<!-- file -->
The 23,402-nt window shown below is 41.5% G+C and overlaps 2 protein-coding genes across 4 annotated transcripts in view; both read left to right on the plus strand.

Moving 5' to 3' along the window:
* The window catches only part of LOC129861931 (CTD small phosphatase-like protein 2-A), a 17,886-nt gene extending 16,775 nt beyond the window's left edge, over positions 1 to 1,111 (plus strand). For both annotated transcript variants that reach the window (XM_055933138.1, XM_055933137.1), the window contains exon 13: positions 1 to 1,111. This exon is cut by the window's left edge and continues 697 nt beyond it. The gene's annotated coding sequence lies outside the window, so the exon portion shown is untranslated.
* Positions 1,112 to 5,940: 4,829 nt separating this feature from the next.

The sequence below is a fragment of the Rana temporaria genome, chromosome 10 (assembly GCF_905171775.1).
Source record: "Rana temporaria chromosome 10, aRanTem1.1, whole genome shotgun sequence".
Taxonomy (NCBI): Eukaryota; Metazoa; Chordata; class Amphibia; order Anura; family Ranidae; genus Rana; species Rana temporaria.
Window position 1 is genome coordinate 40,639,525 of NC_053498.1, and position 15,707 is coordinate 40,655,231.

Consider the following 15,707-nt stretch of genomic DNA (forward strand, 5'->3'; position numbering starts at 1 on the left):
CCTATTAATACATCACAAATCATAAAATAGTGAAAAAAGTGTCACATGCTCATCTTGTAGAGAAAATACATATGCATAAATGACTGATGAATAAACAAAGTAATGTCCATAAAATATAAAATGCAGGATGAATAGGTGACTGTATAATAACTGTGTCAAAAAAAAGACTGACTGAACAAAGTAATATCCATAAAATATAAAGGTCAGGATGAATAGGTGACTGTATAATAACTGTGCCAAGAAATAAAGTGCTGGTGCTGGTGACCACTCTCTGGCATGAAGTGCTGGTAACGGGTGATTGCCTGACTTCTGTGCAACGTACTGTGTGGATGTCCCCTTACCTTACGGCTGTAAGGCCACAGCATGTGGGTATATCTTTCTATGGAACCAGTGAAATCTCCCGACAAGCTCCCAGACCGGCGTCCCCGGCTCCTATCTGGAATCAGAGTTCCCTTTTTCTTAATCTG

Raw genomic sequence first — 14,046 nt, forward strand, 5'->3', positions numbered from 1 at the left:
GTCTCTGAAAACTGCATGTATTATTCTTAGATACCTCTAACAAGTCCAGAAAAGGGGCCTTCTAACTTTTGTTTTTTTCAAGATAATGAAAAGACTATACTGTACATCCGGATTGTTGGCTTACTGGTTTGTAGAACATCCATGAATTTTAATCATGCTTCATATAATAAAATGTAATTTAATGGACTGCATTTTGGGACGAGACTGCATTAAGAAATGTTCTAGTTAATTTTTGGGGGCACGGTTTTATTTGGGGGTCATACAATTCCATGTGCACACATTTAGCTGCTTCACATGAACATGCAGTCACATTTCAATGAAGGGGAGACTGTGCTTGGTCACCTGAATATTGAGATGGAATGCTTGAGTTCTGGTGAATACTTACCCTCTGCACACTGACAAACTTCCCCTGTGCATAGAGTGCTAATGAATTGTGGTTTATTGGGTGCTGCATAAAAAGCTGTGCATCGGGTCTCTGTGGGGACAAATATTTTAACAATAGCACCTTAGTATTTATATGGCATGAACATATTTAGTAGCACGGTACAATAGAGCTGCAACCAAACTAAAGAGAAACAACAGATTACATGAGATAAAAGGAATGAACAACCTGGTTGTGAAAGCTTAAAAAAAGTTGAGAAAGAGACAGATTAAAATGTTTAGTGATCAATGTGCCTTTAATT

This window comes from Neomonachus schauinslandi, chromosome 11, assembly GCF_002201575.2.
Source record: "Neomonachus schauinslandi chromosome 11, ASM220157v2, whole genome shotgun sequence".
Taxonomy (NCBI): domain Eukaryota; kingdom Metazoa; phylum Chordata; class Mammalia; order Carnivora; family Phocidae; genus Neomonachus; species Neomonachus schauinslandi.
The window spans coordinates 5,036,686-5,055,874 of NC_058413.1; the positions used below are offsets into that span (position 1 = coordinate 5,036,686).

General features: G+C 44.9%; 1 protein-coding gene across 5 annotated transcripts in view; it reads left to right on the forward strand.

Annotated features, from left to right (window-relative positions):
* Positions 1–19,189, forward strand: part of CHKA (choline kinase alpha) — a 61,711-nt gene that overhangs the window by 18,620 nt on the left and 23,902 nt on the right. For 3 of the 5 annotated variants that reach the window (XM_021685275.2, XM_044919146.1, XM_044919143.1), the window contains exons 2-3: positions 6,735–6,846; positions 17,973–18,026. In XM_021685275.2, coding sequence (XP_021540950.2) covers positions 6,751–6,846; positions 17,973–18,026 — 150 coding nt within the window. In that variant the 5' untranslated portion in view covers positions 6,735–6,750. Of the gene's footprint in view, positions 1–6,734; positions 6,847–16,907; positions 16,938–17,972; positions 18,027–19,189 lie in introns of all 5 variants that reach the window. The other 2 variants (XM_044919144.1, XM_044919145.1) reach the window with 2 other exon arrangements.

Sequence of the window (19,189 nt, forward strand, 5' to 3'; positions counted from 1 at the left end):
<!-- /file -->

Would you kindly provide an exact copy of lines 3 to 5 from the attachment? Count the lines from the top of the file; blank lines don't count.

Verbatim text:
* The window catches only part of LOC129861931 (CTD small phosphatase-like protein 2-A), a 17,886-nt gene extending 16,775 nt beyond the window's left edge, over positions 1 to 1,111 (plus strand). For both annotated transcript variants that reach the window (XM_055933138.1, XM_055933137.1), the window contains exon 13: positions 1 to 1,111. This exon is cut by the window's left edge and continues 697 nt beyond it. The gene's annotated coding sequence lies outside the window, so the exon portion shown is untranslated.
* Positions 1,112 to 5,940: 4,829 nt separating this feature from the next.

The sequence below is a fragment of the Rana temporaria genome, chromosome 10 (assembly GCF_905171775.1).